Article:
Even things like flavoured toothpastes should be avoided and only water should be offered to drink for the duration.
Making the change
Once you have decided on a suitable new diet, you can start to make a gradual change - take a look at our guide to changing diets for more information.
The effects of a dietary change tend to work their way from the inside out, so whereas some digestive changes can begin very quickly, the skin and coat can take much longer to respond. The full effects may take up to 12 weeks to come through so please be patient.
Some dogs may appear to get worse before they get better, especially when moving from a very inappropriate diet on to a high-grade food. This is known as a 'detox period' and common signs include increased moulting and/or dandruff and scurfy skin during the first week or two following the diet change.
Phase 2: Reintroduction
Once the symptoms of your dogs food sensitivity have completely subsided, you will be faced with a tough choice: stick with the current regime knowing that it is fine for your dog or start reintroducing ingredients one by one to properly identify which ones were the root cause.
If the elimination diet was nutritionally complete and high quality then there’s really no harm in sticking with it long term. Having said that, nutritional variety is enormously beneficial for dogs so consider very carefully introducing some variation now and then in the form of healthy, low risk dietary additions (novel meats, cooked veg etc).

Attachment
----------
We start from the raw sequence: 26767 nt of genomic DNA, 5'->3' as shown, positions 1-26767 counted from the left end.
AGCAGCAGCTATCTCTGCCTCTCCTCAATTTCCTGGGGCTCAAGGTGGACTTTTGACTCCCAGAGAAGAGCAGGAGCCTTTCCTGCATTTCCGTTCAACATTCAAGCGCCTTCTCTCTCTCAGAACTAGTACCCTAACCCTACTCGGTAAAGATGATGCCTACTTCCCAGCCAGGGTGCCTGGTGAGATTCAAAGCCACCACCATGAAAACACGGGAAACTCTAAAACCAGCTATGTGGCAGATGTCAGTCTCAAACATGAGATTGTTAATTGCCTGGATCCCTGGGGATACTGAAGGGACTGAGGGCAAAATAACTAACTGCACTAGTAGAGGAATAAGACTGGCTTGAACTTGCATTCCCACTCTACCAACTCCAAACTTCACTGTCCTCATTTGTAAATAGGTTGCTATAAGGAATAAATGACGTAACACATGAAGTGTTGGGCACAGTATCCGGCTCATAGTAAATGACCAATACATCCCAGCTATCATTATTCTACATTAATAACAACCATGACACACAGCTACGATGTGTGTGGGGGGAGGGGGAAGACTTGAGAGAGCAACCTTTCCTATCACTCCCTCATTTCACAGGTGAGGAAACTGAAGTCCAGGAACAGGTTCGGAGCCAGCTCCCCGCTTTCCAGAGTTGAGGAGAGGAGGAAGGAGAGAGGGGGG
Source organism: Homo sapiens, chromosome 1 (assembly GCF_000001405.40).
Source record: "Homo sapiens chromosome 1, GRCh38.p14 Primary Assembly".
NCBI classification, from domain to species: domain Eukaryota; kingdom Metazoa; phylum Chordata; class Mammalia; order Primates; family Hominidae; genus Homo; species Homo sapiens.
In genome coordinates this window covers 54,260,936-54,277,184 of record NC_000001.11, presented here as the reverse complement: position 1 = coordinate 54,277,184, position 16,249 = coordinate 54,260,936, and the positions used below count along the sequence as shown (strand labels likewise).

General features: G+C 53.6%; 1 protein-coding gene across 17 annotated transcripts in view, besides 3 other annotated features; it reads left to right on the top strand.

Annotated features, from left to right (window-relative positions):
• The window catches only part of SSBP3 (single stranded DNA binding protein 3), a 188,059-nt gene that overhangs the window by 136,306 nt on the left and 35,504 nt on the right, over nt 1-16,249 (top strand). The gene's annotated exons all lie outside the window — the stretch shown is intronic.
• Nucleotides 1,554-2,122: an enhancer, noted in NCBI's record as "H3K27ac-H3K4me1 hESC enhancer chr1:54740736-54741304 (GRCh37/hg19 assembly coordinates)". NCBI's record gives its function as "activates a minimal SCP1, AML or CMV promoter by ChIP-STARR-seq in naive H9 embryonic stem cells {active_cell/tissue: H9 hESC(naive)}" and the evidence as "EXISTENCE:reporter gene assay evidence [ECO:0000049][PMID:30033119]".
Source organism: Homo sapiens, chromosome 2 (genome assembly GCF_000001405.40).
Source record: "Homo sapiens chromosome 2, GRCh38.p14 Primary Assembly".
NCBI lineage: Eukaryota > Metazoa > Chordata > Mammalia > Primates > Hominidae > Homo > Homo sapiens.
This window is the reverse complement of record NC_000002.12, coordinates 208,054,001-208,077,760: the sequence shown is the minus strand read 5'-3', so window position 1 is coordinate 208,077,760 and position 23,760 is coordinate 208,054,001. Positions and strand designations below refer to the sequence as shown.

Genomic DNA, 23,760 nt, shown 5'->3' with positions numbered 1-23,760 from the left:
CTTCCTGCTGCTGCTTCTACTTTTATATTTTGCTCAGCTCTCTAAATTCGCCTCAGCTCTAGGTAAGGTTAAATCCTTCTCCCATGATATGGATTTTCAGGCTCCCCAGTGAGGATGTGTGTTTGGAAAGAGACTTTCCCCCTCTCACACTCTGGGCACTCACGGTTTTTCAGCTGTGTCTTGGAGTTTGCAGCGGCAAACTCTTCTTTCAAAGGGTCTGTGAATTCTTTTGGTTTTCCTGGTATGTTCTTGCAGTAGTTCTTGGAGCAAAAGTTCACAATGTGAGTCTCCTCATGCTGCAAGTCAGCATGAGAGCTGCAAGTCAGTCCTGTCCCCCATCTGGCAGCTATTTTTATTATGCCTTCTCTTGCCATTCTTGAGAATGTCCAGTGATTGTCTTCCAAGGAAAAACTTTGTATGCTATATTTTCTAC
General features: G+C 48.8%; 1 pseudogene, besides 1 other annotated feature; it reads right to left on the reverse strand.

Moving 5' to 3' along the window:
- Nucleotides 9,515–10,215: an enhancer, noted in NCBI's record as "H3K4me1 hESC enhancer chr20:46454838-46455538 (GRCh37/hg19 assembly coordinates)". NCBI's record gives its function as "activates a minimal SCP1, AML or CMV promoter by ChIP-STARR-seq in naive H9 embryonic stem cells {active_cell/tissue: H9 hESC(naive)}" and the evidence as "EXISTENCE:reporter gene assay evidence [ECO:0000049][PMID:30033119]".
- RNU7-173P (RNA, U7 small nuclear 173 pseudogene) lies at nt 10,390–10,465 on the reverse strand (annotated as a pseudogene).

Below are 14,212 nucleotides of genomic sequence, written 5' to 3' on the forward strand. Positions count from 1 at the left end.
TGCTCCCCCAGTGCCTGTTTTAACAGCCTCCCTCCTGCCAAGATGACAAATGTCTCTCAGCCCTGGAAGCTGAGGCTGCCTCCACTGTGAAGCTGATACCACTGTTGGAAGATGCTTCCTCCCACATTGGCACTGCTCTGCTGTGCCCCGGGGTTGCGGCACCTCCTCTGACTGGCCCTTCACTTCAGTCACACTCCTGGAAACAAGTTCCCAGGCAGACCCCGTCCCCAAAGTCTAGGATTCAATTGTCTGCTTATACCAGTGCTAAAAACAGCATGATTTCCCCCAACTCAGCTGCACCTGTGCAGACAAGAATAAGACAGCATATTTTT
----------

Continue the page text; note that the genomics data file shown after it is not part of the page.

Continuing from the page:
If, on the other hand, the elimination diet was low grade (this would include many prescription diets) or nutritionally incomplete or if you would just like to get to the bottom of exactly what was causing the problem in the first place so that other beneficial ingredients aren’t avoided unnecessarily, then a careful programme of reintroduction is the way forward.
Naturally, this should be done very carefully and systematically. Select one of the ingredients from the list you made earlier and add a tiny amount to the daily diet. Provided everything is ok, you can gradually increase the dose but be sure to keep a very close eye out for any signs of problems reemerging. A loosening of the motions is usually the first sign but vomiting, itchiness, paw chewing, excessive wind or constipation are also common early signs that something is up.
If you notice any of these red flags, immediately remove the ingredient from the diet and record it as a food sensitivity for your dog.
In contrast, if you can feed a normal dose of the ingredient daily for a couple of weeks without any signs of problems returning you will know that your dog is not sensitive to it.
You can then move on to testing the next ingredient on the list. Each ingredient should be reintroduced individually to make sure the results are as reliable as possible.
Many dogs are sensitive to multiple ingredients so working through the list can take considerable time and patience but for dogs with a history of food sensitivities, it will be well worth it. Right now, this is the only way to get a true understanding of what foods your dog can and cannot tolerate which is vital information for any dog owner.